By Shannon Lane @Shannonroselane

GROWING up as teenager is never easy, especially for Vinicios Sardi who was born without his lower legs

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Videographer / director: Janio Edwards
Producer: Shannon Lane, Ruby Coote
Editor: Ian Phillips

Vinicios, from Sao Paulo in Brazil, met many of his friends at the skatepark

But six years ago the 21-year-old Brazilian found a way to accept his disability - skateboarding.

He said: "I always liked skateboards. I always saw videos, magazines and photos of other skateboarders. And one day I saw on television, someone skating without their legs like me.

“It changed my life. I thought, ‘Well, if he can do it, why can’t I?'”

Before he discovered skateboarding Vinicios was ashamed of his disability

Vinicios, from Sao Paulo in Brazil, was born with a congenital malformation which meant that his lower legs never fully grew.

He said: “I was born without legs. I can walk perfectly because I use two prostheses but there are things that are difficult for me and I need some help. But it’s not something that affects my life in a negative way."

He was born with a congenital malformation which meant that his lower legs never fully grew

Despite being used to walking in his prosthetics, Vinicios admits that he felt a sense of embarrassment about his condition.

He explained: “I’ve always been ashamed of being exposed because of my prostheses.

“A huge obstacle I had in my life was being ashamed of exposing myself without my legs. I was really ashamed of accepting that.

Vinicios was inspired by a skateboarder with no legs that he saw on TV

“And the skateboard thing kind of changed my life."

Initially, Vinicios attempted skateboarding while wearing his prosthetics.

He explained: "When I started skateboarding, I started riding with my prosthetics. However, my prosthetics are simple and they’re not prepared for the sport so I ended up breaking one of them.

"I had no funds to buy another prosthetic so I decided to skateboard without them.”

Vinicios' father, Alberto Felipe Sardi, also had initial misgivings about his son taking up the sport.

Vinicios is a regular at his local skate park
He has covered his prosthesis in skateboarding stickers

He explained: “When he started skateboarding I was a little hesitant because it is a profession that needs two legs. I was afraid of him falling and hurting himself.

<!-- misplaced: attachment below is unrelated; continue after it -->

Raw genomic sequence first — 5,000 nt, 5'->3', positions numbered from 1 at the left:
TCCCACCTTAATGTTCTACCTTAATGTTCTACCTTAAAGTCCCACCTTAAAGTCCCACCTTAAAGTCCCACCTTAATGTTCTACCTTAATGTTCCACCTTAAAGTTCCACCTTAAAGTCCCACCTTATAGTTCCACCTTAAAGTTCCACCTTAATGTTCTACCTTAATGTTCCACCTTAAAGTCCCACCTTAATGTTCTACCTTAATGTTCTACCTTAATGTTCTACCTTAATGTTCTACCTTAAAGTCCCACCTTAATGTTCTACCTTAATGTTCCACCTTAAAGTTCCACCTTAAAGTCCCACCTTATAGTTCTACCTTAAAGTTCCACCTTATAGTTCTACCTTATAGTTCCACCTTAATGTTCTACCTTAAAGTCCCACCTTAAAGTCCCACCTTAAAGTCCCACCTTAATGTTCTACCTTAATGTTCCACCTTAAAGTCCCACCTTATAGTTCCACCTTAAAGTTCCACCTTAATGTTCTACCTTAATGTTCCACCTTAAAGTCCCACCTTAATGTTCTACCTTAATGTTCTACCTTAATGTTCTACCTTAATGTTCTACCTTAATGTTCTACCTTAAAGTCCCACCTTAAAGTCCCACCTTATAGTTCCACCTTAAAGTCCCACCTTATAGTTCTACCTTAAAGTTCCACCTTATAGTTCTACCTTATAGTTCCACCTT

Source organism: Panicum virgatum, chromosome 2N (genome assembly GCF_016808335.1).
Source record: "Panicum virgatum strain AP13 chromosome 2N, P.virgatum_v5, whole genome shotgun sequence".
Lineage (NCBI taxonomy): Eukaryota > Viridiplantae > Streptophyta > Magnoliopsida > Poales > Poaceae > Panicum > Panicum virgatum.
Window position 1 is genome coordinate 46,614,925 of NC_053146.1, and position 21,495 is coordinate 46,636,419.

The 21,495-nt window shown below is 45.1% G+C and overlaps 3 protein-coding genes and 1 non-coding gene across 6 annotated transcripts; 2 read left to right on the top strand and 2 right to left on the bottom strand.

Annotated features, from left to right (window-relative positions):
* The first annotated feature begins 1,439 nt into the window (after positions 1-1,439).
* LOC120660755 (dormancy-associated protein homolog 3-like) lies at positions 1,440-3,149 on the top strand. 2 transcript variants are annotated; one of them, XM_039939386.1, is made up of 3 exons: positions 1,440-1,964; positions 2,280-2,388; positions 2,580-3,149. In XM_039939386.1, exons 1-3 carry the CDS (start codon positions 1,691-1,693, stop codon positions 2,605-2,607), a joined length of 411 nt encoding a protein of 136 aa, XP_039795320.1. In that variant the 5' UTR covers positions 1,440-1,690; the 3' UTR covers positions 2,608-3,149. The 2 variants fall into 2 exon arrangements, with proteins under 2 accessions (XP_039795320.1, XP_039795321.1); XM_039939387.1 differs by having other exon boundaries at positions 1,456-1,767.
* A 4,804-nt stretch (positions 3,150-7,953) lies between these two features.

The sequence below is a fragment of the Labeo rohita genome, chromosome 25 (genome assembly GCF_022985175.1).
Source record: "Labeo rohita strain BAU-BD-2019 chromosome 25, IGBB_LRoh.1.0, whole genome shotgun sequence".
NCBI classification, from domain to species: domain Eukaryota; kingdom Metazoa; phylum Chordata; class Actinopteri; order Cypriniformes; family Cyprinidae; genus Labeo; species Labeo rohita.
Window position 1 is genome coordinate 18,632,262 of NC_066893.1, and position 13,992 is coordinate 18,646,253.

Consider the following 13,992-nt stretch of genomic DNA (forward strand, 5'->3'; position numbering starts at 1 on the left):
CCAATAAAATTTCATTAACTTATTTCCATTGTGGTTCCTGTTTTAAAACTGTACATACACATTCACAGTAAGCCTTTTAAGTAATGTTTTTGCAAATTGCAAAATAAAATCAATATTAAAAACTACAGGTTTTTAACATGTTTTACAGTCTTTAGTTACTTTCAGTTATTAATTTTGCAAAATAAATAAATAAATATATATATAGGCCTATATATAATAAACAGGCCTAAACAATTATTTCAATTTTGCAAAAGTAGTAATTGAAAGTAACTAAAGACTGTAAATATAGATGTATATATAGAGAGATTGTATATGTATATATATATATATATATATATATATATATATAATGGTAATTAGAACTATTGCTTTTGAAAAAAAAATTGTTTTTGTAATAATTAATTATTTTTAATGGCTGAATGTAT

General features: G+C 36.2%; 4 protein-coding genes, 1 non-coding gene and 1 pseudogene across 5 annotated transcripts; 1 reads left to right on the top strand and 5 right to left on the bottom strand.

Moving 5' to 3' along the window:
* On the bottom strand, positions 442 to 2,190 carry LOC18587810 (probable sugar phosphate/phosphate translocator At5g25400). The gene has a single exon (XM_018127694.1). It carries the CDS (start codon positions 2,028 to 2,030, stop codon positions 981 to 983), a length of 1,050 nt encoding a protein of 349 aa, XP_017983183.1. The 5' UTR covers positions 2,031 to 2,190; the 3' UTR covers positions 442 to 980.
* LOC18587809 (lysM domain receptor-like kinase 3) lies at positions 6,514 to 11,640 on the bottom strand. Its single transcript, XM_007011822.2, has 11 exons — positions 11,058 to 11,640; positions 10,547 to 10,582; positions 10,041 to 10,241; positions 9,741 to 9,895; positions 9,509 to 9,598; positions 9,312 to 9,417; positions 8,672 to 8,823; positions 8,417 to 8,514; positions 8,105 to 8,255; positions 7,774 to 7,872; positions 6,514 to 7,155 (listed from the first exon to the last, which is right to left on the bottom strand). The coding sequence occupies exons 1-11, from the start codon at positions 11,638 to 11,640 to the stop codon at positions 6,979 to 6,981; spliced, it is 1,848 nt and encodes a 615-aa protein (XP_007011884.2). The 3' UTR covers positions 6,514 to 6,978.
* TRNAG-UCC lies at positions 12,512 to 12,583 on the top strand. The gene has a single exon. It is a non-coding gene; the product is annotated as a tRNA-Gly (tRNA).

"But he’s shown everyone that when you want something, there’s no difficulty achieving it."

For years Vinicios had found it hard to be open about his disability, but when he discovered skateboarding everything changed.

He said: "The skateboard thing kind of changed my life"

He said: “When I started skateboarding, that completely changed. My passion for skating was bigger then the shame I felt. So I overcame that.”

One of Vinicios’ biggest fans is his aunt, Aparecida Sardi. She explained how Vinicios’ condition was never an issue for his family.

She said: “For us there wasn’t a lot of difference, we embraced it. Today he is who he is.

“He’s been giving wonderful performances in championships. It shows us that we don’t have a limit.

Vinicios broke one of his prosthesis when he was skateboarding
He is no longer ashamed of his disability

“When you want something and you dedicate yourself, you are able to achieve it. So we see it as a good thing."

The amateur skateboarder regularly goes to the local skatepark in São Paulo with his friends, and dreams of one day becoming a professional.

He said: "My dream is to be a professional skateboarder and I train a lot to achieve that. I’m really focused on that.

And his ambition is supported by his proud dad, Alberto Felipe.

He said: “I hope Vinicios achieves his objectives. I hope he continues to overcome and spreads the message that a disabled person is not just that person who stays in their room somewhere, afraid of society.

He has support from all his friends and family

“He shows that disabled people are capable and he can get there like others, and even go further.

“I am very proud of my son."

But however far Vinicios goes in skateboarding, he knows that his biggest triumph will always be overcoming his disability, and the shame that brought him.

He said: “My biggest achievement in skateboarding was losing the shame I had and to be able to expose myself in the world as I really am.

“Today I can show this image to people.

“Life is way bigger than the limitations you have in your body."